Jewies move around more than people might suspect, and can be caught from many stretches of rock in the vicinity. Bait fishos might as well stick to the pontoon and ramps, as the snaggy terrain elsewhere is more the domain of the active lure fisho. Shallow-diving hardbodies always worked a treat in years gone by (and still do), but it is the more popular soft plastics that the new generation of fishos use to great effect from rocky shores such as River Heads these days.

Logan landed this solid flatty from the boat ramp at Toogoom. Great fish mate.
Feeding under the cover of darkness is a major trait of barramundi, such as this fine specimen caught by Simon.
Flathead will be more prevalent as our waters cool. Spend some hours in the shallow margins and you should score.

Live Bait Readily Available Inshore

Whilst many fishos will happily gather their bait for their upcoming reef fishing trips from the freezers of very appreciative tackle stores such as ours, there are those that do their bait gathering on-water as the starting ritual of their day on the bay. Baitfish can be hard to come by for many months of the year - but not now. There are ample spots to catch plenty of pike and herring close inshore, and yakkas gathering in better numbers out wider week by week.

Places such as the Bait Grounds are (obviously) a good place to start your bait gathering efforts. Attempting to do so pre-dawn can be quite fruitless though, as many will find out the hard way. The pike in particular, scatter to feed under cover of darkness, only retreating to reefs when the rising sun forces them to do so. Head out prematurely, and it is a waiting game (and a frustrating one at that).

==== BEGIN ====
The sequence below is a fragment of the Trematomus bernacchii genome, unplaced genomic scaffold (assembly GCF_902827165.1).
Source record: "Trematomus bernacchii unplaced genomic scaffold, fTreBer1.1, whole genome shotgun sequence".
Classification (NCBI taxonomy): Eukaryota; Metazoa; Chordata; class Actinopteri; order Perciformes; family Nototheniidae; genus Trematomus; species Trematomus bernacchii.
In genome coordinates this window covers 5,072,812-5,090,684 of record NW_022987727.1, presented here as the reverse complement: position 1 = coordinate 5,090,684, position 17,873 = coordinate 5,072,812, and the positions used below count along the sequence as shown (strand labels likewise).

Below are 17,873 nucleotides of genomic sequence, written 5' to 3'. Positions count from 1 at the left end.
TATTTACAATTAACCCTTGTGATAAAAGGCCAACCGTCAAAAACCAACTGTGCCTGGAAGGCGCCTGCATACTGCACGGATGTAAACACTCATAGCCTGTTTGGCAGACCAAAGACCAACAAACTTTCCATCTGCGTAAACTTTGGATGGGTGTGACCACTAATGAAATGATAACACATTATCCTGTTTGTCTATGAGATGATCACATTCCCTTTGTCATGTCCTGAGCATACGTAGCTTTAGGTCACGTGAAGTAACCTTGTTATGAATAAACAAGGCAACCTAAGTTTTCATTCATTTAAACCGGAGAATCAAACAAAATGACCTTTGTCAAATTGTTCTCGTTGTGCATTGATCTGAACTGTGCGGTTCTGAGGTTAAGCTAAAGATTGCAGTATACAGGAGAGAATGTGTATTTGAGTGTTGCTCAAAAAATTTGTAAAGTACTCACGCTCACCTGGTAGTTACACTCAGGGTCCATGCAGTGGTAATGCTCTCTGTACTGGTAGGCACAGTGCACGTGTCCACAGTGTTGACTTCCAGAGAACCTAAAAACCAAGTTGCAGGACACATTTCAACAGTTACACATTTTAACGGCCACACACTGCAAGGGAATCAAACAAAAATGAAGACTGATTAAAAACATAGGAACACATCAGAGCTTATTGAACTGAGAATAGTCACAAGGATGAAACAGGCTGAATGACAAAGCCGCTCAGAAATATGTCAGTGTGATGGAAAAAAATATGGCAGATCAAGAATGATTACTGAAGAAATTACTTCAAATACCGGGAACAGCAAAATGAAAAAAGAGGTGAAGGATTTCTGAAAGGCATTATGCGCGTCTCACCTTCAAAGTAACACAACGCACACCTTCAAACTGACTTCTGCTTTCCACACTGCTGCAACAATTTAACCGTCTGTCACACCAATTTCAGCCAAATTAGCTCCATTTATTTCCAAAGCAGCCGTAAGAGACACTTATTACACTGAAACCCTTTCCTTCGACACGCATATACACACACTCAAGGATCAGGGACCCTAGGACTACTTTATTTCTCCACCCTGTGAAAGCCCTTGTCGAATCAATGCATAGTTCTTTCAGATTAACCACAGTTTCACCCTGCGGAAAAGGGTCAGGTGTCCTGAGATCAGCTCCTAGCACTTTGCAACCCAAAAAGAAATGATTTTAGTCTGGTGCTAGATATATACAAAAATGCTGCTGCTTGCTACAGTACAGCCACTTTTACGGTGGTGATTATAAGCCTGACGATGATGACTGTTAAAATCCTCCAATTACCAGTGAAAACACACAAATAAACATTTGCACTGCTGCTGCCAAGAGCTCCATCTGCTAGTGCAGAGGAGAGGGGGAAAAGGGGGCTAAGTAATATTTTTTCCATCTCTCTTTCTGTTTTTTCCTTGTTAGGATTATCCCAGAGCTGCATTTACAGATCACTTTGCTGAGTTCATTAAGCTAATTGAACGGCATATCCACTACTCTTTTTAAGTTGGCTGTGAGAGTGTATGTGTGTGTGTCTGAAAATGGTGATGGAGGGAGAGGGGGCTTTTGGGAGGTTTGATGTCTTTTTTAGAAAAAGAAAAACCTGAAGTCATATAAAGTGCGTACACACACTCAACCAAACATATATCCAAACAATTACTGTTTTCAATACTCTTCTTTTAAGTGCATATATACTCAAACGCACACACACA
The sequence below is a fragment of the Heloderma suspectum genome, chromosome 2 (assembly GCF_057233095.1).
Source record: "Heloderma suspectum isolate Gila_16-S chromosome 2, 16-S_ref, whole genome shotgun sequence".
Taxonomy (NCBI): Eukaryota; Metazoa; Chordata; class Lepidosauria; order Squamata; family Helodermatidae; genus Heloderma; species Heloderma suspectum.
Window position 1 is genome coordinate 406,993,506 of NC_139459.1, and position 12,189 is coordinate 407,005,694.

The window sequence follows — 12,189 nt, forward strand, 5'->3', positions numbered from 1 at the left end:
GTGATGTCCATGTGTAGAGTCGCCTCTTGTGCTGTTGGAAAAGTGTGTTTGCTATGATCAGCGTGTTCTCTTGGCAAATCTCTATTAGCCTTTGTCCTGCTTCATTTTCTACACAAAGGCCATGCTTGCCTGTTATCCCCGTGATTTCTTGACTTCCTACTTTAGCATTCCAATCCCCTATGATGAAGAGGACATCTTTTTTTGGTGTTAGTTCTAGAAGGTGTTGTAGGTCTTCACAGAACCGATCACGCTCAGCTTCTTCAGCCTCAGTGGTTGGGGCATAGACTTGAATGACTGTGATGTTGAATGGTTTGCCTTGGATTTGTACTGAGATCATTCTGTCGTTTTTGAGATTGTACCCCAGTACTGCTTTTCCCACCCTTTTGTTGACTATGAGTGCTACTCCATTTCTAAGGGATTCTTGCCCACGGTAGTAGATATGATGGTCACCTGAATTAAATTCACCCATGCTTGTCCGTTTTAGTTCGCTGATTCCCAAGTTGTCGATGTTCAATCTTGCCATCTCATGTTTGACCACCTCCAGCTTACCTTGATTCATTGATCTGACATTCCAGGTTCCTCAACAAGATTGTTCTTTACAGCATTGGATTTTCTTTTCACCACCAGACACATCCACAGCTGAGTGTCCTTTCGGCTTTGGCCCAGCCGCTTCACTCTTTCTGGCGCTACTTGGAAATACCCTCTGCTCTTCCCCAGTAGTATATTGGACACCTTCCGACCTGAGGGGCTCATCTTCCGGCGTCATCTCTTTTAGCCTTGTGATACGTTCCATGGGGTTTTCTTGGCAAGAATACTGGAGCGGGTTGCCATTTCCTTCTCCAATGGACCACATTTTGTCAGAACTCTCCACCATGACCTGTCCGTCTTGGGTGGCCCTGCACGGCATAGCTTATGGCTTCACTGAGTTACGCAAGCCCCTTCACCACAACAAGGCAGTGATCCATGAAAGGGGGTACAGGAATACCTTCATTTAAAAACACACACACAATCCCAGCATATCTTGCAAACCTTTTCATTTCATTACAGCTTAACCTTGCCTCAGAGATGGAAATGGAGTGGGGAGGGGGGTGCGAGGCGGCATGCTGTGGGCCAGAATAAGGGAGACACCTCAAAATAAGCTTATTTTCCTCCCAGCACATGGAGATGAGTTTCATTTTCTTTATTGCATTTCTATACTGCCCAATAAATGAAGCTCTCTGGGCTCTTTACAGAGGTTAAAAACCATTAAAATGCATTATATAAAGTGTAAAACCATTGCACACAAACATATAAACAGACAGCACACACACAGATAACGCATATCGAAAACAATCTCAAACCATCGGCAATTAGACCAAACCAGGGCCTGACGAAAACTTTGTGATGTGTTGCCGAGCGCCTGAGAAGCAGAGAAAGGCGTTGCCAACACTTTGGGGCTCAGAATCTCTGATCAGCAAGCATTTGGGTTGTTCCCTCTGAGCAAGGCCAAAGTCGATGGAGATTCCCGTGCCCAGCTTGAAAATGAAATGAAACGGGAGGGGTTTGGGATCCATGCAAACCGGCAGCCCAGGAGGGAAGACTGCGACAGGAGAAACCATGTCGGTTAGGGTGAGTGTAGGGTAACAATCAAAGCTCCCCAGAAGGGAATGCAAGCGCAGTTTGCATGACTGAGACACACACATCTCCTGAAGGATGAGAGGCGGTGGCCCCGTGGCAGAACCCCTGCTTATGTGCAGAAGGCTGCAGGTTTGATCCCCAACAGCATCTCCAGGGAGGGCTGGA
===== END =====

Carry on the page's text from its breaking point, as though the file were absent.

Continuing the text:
The Outer Banks and many inshore artificial reefs also house plenty of baitfish, as do some beacons at times and stretches of shallow reef. Pack a suitable selection of bait jigs to ensure you are not left short when pike snip off one hook after the other and mackerel etc swoop on your baits mid-retrieve and polish of yet another rig. We offer the best range of bait jigs this side of the black stump by the way, and do so at very sharp prices that get even better if you buy a few.

You will notice schools of mobile baitfish such as herring and yakkas whilst scanning likely grounds for snapper in coming months. Semi-resident schools of pike also hug countless forms of structure too, as do many other small demersals of various kinds. Learning to differentiate between the target baitfish and the unwanted demersals is a skill only learned over time via trial and error. Your sounder tells the story very clearly – you just need the practice to interpret what it sees.

Put your live baits, or the recently-deceased versions thereof to good use inshore and your chances of connecting to a better class of fish are improved. Some fish simply reject all offerings other than livies, and the effort to procure primo baits and keep them alive is warranted when these fish are encountered. Many locals could tell you yarns of monster snapper that would only eat live baits, and bigger trout and cod that refused all lures and dead baits then snaffled every livie they saw.

Even your class of sweetlip improves when you offer up butterflied locally-caught baitfish, and snapper and scarlets are fond of such morsels too. The past week saw quite a few of each species caught inshore. Some may have taken well-presented squid baits, others large prawns, yet often the better class of fish is tempted by the very baitfish that are swimming about in their habitat, and that is what they really want.